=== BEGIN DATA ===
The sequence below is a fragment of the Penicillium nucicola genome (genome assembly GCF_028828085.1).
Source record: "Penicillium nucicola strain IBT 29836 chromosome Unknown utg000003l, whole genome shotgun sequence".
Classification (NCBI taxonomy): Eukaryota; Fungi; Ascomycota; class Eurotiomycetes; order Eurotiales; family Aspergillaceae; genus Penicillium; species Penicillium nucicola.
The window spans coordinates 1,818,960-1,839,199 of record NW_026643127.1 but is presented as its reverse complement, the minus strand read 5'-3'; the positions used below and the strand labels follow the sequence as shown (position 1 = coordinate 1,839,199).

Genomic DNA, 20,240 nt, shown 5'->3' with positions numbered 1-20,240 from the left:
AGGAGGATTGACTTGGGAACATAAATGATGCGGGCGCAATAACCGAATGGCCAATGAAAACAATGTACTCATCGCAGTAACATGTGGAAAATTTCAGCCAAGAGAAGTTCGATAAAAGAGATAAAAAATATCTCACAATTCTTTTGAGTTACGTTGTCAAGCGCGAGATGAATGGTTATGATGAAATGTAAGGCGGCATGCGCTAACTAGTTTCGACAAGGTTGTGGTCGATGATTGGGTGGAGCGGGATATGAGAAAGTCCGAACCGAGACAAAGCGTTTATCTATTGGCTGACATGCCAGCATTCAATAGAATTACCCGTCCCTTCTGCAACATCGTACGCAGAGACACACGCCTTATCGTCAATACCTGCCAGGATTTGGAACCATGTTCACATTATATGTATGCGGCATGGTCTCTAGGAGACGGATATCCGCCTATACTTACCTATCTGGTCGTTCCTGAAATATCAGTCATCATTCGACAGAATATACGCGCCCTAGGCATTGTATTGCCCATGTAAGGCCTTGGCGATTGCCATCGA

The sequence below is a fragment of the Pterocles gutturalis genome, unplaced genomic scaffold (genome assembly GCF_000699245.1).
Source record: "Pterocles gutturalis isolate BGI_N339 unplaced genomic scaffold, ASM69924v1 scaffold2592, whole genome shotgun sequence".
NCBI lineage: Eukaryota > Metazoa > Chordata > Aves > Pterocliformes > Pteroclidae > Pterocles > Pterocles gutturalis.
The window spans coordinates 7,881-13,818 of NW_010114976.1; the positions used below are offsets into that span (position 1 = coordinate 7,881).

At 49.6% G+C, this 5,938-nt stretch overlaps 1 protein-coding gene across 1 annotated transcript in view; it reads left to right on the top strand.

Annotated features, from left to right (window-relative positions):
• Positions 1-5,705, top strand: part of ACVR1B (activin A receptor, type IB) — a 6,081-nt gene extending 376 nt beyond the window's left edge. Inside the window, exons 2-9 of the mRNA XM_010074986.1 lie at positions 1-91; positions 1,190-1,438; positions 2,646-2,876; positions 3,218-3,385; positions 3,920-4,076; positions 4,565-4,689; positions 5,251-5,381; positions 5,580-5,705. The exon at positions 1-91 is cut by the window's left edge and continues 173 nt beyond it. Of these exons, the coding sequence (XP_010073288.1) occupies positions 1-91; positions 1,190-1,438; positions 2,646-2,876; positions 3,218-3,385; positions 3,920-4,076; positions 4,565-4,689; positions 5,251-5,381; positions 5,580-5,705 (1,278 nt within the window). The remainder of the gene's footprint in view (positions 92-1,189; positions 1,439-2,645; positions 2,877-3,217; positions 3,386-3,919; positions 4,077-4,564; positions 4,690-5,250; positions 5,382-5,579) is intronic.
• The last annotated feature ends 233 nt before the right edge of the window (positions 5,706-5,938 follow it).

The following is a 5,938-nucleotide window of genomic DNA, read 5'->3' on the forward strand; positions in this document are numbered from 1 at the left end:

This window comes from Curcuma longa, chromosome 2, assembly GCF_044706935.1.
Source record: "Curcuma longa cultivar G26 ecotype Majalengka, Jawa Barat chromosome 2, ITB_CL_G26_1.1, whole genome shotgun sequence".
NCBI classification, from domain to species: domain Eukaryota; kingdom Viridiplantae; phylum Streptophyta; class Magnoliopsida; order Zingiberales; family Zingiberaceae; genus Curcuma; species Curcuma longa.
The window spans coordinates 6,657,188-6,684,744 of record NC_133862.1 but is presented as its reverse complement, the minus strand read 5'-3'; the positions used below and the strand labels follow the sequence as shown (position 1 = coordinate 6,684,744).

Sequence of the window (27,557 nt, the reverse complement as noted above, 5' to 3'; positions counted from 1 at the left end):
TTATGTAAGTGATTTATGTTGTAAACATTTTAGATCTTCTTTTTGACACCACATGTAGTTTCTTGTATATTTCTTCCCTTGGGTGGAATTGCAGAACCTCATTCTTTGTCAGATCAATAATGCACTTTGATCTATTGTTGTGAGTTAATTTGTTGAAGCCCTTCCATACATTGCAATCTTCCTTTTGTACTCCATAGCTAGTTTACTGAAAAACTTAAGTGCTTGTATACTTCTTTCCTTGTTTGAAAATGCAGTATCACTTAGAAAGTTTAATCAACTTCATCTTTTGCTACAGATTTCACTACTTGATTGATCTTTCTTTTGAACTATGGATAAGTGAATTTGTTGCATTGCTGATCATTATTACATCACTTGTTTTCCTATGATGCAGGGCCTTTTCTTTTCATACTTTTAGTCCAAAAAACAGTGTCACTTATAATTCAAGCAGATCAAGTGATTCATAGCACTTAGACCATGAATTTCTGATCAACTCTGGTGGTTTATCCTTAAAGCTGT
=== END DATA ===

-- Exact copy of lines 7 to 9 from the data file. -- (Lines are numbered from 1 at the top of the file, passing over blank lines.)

The sequence below is a fragment of the Pterocles gutturalis genome, unplaced genomic scaffold (genome assembly GCF_000699245.1).
Source record: "Pterocles gutturalis isolate BGI_N339 unplaced genomic scaffold, ASM69924v1 scaffold2592, whole genome shotgun sequence".
NCBI lineage: Eukaryota > Metazoa > Chordata > Aves > Pterocliformes > Pteroclidae > Pterocles > Pterocles gutturalis.